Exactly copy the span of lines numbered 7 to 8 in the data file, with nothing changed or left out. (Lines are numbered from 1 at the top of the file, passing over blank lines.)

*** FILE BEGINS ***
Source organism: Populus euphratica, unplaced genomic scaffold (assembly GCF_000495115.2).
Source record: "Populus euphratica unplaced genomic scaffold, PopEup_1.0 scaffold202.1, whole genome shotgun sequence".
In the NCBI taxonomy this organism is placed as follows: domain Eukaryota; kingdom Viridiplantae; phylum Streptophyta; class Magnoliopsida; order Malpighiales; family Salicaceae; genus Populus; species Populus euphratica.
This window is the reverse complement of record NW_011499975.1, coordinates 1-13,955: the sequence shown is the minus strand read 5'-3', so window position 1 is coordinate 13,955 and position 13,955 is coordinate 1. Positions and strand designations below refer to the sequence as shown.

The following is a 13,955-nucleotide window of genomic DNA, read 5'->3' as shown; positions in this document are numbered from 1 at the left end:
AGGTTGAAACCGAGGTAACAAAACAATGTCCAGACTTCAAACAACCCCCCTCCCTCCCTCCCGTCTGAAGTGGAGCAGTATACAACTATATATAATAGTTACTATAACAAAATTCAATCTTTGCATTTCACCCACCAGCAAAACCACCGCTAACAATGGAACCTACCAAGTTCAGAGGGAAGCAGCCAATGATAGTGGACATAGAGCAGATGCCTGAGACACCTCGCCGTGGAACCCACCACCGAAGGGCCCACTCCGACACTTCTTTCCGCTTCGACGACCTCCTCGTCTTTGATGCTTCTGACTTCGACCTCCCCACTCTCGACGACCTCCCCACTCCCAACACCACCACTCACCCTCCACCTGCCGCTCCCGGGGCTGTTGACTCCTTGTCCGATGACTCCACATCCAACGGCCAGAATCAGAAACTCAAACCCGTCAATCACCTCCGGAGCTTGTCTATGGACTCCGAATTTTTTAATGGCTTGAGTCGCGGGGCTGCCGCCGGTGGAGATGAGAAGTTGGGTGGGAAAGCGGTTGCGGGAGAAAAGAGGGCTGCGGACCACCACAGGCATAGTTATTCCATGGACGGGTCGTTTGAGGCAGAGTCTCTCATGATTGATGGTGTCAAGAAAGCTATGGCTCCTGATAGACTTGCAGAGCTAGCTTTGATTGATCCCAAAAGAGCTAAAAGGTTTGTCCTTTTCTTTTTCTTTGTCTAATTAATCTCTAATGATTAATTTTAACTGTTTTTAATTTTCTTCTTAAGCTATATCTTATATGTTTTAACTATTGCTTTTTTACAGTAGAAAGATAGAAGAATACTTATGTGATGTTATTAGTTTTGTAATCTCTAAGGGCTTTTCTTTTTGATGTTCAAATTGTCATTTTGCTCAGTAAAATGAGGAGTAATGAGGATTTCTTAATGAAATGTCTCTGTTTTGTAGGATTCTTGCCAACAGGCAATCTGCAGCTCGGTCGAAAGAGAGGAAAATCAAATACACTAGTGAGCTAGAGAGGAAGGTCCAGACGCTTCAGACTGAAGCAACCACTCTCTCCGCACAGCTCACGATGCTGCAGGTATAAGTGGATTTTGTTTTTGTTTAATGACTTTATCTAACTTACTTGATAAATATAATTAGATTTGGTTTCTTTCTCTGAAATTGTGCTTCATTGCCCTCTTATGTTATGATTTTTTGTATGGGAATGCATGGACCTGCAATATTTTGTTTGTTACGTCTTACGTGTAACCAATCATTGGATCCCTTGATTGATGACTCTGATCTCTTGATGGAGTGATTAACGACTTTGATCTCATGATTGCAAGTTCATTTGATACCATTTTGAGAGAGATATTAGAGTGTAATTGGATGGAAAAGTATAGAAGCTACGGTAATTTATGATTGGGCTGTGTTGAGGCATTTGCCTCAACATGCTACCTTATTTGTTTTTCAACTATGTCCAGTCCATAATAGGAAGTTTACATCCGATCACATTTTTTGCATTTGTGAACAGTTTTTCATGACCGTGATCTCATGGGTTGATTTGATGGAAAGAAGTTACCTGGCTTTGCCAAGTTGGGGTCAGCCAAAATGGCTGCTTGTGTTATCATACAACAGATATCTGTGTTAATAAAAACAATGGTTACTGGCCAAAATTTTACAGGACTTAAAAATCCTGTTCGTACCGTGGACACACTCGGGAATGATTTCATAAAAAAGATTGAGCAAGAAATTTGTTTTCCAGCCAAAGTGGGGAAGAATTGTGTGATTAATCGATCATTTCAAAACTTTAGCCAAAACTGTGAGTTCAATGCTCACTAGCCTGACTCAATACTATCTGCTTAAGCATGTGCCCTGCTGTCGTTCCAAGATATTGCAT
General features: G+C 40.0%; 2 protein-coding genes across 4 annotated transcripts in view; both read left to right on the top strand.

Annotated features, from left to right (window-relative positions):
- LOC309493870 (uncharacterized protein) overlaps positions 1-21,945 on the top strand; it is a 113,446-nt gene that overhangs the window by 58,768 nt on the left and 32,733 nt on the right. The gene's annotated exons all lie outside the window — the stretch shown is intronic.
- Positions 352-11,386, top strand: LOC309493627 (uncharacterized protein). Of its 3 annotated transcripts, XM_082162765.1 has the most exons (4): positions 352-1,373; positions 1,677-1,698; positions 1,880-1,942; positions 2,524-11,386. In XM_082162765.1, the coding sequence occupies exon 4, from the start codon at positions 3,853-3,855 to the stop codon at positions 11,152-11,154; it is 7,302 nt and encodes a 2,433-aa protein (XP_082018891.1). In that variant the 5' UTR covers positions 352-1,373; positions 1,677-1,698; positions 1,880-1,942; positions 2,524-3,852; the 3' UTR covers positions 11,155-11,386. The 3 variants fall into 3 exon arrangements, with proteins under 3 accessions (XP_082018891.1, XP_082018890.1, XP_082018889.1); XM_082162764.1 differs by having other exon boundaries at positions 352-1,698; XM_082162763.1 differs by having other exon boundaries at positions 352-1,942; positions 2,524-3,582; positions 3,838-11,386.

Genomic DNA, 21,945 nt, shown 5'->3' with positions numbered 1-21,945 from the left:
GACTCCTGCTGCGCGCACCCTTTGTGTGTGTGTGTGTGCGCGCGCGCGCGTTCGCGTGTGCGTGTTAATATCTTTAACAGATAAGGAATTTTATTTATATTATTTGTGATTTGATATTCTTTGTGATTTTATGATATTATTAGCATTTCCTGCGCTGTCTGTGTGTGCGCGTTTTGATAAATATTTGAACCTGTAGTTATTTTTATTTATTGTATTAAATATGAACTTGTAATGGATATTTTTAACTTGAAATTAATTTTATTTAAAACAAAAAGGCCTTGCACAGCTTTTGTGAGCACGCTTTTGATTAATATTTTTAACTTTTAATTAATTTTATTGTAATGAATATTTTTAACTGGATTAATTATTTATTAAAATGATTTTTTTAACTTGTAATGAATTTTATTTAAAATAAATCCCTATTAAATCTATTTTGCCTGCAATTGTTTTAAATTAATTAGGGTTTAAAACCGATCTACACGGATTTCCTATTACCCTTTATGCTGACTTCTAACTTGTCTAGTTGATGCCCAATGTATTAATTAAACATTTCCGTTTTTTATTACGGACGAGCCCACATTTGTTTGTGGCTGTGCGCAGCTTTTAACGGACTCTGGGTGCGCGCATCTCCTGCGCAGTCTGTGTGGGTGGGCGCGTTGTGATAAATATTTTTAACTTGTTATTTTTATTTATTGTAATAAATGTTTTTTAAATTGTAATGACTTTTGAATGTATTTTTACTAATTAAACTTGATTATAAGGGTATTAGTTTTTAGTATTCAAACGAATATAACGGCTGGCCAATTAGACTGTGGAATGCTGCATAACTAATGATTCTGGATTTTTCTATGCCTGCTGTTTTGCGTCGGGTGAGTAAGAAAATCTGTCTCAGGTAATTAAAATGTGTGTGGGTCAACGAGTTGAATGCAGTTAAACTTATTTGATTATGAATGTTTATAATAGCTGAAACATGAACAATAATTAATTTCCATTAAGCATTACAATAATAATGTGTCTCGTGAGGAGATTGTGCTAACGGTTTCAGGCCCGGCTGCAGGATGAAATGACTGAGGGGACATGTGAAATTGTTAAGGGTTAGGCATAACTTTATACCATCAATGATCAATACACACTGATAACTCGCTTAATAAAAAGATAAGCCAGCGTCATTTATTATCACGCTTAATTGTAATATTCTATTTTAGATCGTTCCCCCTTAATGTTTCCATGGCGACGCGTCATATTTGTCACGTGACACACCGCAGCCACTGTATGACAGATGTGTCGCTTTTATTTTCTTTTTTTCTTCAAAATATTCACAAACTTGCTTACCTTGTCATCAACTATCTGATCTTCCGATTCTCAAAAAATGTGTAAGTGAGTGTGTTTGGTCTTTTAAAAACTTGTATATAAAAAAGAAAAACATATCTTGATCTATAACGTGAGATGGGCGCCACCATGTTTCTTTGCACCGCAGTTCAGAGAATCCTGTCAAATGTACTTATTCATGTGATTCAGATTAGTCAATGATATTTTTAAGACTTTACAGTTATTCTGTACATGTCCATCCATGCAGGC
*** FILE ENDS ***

General features: G+C 40.0%; 2 protein-coding genes across 4 annotated transcripts in view; both read left to right on the top strand.

Annotated features, from left to right (window-relative positions):